Amyotrophic lateral sclerosis (ALS) and frontotemporal degeneration (FTD) are both devastating neurological diseases. ALS, also known as Lou Gehrig’s disease, progressively destroys nerve cells that control body movements, and affects as many as 30,000 Americans each year. FTD is the most common form of dementia diagnosed before the age of 60, impacts about 250,000 people in the US. There is no known cure to stop or reverse either condition, and only a handful of drugs approved by the FDA provide modest benefits for ALS patients, so the search for new therapies continues.
About 10% of ALS cases in the US are inherited, and up to 50% of FTD patients have a family history of FTD or related cognitive conditions. The two diseases often occur together as well: between 20 and 50% of ALS patients also develop FTD. In 2011, researchers based at Mayo Clinic discovered mutations in a human gene called C9orf72 that cause the inherited forms of both ALS and FTD. This was a crucial breakthrough, because it will help researchers understand how mutations in this gene cause neurodegeneration in both diseases.
To develop new therapies, the first necessary step is to generate an animal model, like a mouse that displays the same disease phenotype, or observable characteristics, of the human version of the disease. Then, scientists can use the model to dive deeper into the various cellular mechanisms and molecular processes underlying the disease. But developing an animal model for ALS and FTD has proven to be tricky because of the unusual nature of the human mutations found in the C9orf72 gene.
All genes contain segments of coding DNA, called “exons,” that carry instructions for encoding proteins. Most human diseases are caused by mutations in exons, thereby affecting the creation of proteins. In this case, however, people who develop inherited C9orf72-caused ALS and FTD do not carry mutations in exons; instead, the mutations are found in the non-coding DNA segments of C9orf72, called “introns,” that don’t contain instructions for encoding proteins. Non-coding DNA is often dismissed as “junk” DNA, but it can play a role in gene expression.
ALS and FTD patients have hundreds or even thousands of extra sections of nucleotides (the letters of DNA) in the non-coding (intronic) region of C9orf72, repeating the sequence GGGGGCC over and over again. Researchers believe that toxic proteins called dipeptide repeat (DPR) proteins produced by these repeated sequences help drive the neurodegeneration seen in ALS and FTD.
Generating animal models that carry multiple copies of the repeating GGGGCC sequence has been notoriously difficult over the past 10 years, but in a study published recently in Nature Communications, researchers from the University of Chicago did just that. Yoshifumi Sonobe, PhD, a research associate, has been leading a collaborative ALS project between the labs of Raymond Roos, MD, the Marjorie and Robert E. Straus Professor in Neurologic Science, and Paschalis Kratsios, PhD, Assistant Professor of Neurobiology, both senior authors of the new study.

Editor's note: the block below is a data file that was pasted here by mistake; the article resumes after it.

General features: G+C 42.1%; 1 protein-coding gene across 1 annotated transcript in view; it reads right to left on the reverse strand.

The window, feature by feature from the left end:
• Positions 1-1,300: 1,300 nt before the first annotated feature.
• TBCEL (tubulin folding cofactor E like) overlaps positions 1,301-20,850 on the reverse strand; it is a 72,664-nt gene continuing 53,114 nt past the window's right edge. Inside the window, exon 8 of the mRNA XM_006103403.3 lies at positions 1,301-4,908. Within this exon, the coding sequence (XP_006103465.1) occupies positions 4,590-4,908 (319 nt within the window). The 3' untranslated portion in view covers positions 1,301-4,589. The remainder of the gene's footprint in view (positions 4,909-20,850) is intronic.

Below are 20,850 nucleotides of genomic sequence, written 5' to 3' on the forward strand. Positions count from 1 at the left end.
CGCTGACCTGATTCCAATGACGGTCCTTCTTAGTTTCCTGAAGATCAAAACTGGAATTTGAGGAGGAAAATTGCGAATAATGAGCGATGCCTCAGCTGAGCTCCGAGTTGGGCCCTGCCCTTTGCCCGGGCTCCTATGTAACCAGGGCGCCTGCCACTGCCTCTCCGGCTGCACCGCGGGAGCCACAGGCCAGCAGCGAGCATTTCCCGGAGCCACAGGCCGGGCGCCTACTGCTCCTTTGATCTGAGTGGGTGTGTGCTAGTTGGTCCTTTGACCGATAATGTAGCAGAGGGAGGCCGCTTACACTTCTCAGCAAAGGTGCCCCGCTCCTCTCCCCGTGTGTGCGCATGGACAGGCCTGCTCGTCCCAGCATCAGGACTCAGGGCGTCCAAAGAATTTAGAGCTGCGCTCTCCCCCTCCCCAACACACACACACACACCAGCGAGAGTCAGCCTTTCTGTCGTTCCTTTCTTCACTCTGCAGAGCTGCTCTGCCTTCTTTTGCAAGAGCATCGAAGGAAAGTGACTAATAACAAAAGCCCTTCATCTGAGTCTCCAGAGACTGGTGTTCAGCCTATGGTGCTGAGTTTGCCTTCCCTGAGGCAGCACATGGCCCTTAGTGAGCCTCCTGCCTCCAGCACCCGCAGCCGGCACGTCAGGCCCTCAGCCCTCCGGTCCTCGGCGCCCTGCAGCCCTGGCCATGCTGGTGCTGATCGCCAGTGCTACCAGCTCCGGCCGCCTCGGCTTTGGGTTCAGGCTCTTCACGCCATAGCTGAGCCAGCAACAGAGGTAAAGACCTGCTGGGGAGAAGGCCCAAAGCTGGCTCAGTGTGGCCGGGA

The team turned to a classic scientific tool, the C. elegans roundworm, to create a new model of C9orf72-associated ALS and FTD. Scientists work with C. elegans to study neurodegenerative disorders because they can use powerful genetic techniques with its simple nervous system. C. elegans has just 302 neurons to perform different movement and sensory functions, so researchers can single out different genes easily and track their activity over the short lifetime of the worm (about three to four weeks).
Guided by his earlier work with cultured mammalian cells and chick embryos, Sonobe generated C. elegans strains with 75 GGGGCC repeats. The worms generate the same toxic DPRs, display neurodegeneration and motor defects, and have shorter lifespans than wild type worms, creating an effective tool to understand the mechanisms of mutant C9orf72-caused ALS and FTD.
“The difficult part is the unusual nature of the mutation that causes these forms of ALS and FTD,” Kratsios said. “As you can imagine, it’s very hard to model in an animal. It’s not like having one gene that is mutated in a human and mutating that same gene in a mouse. It’s just a totally different ballgame, and now we have this simple but powerful model of ALS/FTD in C. elegans.”
After further study of the molecular components that make these DPRs toxic to the nervous system, the researchers identified a gene called eIF2D that initiates the process of DPR synthesis. This gene appears to produce the toxic DPRs in an unconventional manner from the non-coding region of DNA. When worms were cross bred to have a mutation that switched the eiF2D gene off, they produced fewer DPRs, their movement improved and they had a longer lifespan, suggesting that eiF2D plays a critical role in the development of disease.
Singling out this mutation in eiF2D is important because that gene is conserved across all eukaryotes, or multicellular organisms. If scientists can recreate such a model in more complex animals that are more like humans, such as mice, they can continue their search for ways to target these genes and mutations for therapy. One promising avenue is working with stem cells taken from human patients with C9orf72-induced ALS that can be coaxed into developing into different types of cells, including neurons. This could reveal more about the more than 30 neurological diseases that are linked to repeating sections of genetic code, including Huntington’s disease and myotonic dystrophy.
“It could be that DPRs and eIF2D may also be important in these other repeat diseases,” Roos said. “Even if we have difficulty with the mouse or stem cell experiments, just to learn that a factor like eiF2D is critically important for disease is an amazing and important discovery.”